Wednesday, March 23, 2016

If everything is temporary why should they care how it shines.

All the Bright PlacesAll the Bright Places by Jennifer Niven

My rating: 3 of 5 stars

Theodore is a quirky teen whose life has been troubled by sadness. His parents are divorced and Theo's recent past has been marked by dark patches, what he thinks of as a deep sleep, where he zones out from depression and sadness. He finds himself thinking often of suicide. One day, while on the ledge of their school's Bell Tower, Theo comes across Violet. Violet's life has changed drastically since the death of her older sister in a car accident. She's not so sure about life lately, either. So Theo lets everyone at school think Violet "saved" him on that Tower, when it's really him who talks her down. The two form an unlikely friendship and embark on a school project, documenting the "natural wonders" of their home state of Indiana. But do Violet and Finch realize the sadness each is dealing with?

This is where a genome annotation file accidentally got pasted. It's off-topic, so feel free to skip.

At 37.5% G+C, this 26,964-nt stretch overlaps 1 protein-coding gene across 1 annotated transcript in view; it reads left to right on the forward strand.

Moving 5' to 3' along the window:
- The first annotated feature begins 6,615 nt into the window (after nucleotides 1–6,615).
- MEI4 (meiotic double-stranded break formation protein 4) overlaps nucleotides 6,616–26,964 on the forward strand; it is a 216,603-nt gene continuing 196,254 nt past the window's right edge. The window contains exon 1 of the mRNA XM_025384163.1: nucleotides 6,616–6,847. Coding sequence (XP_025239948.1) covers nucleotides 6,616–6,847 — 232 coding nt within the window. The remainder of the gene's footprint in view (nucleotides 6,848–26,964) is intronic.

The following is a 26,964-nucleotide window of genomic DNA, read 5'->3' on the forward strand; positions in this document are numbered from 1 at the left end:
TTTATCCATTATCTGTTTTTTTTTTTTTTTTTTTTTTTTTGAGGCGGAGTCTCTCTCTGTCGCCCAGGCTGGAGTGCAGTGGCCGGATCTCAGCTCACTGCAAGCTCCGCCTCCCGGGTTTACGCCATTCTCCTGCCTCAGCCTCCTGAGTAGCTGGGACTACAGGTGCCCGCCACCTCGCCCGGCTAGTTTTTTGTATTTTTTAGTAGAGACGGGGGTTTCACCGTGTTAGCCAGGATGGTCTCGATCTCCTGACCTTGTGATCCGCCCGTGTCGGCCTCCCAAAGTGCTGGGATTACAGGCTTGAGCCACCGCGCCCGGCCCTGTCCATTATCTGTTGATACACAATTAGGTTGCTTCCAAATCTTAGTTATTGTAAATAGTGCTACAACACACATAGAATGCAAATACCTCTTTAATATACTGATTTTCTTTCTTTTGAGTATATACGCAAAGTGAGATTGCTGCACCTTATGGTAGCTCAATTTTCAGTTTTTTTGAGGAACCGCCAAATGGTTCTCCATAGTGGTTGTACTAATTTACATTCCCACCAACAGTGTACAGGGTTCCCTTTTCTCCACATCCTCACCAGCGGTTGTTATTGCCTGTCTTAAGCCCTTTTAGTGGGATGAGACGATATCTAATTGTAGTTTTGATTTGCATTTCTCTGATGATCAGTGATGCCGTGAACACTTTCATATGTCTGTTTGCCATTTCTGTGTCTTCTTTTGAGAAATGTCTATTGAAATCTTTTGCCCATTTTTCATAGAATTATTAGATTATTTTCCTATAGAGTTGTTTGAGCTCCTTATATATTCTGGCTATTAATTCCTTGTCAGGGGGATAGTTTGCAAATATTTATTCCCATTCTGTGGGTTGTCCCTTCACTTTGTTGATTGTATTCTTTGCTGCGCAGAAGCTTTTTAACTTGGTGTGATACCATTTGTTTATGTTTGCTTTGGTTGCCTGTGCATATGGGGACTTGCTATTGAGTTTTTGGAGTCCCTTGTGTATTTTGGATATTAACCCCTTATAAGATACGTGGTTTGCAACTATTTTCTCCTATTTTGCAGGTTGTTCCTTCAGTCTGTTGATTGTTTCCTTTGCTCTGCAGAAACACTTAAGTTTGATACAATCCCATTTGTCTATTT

Oh how I wanted to like this book. I'd heard so many good things about it, and it was compared to Eleanor & Park, which I adore. But whereas Eleanor and Park each felt so real, these characters didn't always come across as true, versus caricatures. I did find myself caring, often deeply, for Violet, and I liked Finch, but he changed his personality types so often -- it was hard to relate to his character. I'm glad the book covered the topic of mental illness, but its portrayal was odd sometimes. I almost worry that it glorified mental illness and suicidal thoughts somehow (hard to explain without too many spoilers).

Also, Theo and Violet seem to fall for each other awfully quickly. Why does this happen so often in YA novels? Am I just a jaded adult now (entirely possible)? Also a huge issue - where are the freaking adults in this book, and why don't they help Violet and Finch? Kids and teens shouldn't feel that mental illness is something they need to deal with alone. I also think truly portraying Finch's "deep sleep" and how that affected him could have done wonders for showing the effects and ills of mental illness on teens.

Overall, this book certainly had its lovely moments. Violet and Finch are touching characters in many ways. As I said, I really liked Violet - her character really grows on you. Niven's writing is beautiful at times, and the teens' school project is an interesting touch. This was also hard for me to read, having experienced mental illness and suicide in my family. I think it was worth reading, but it didn't completely live up to my expectations.

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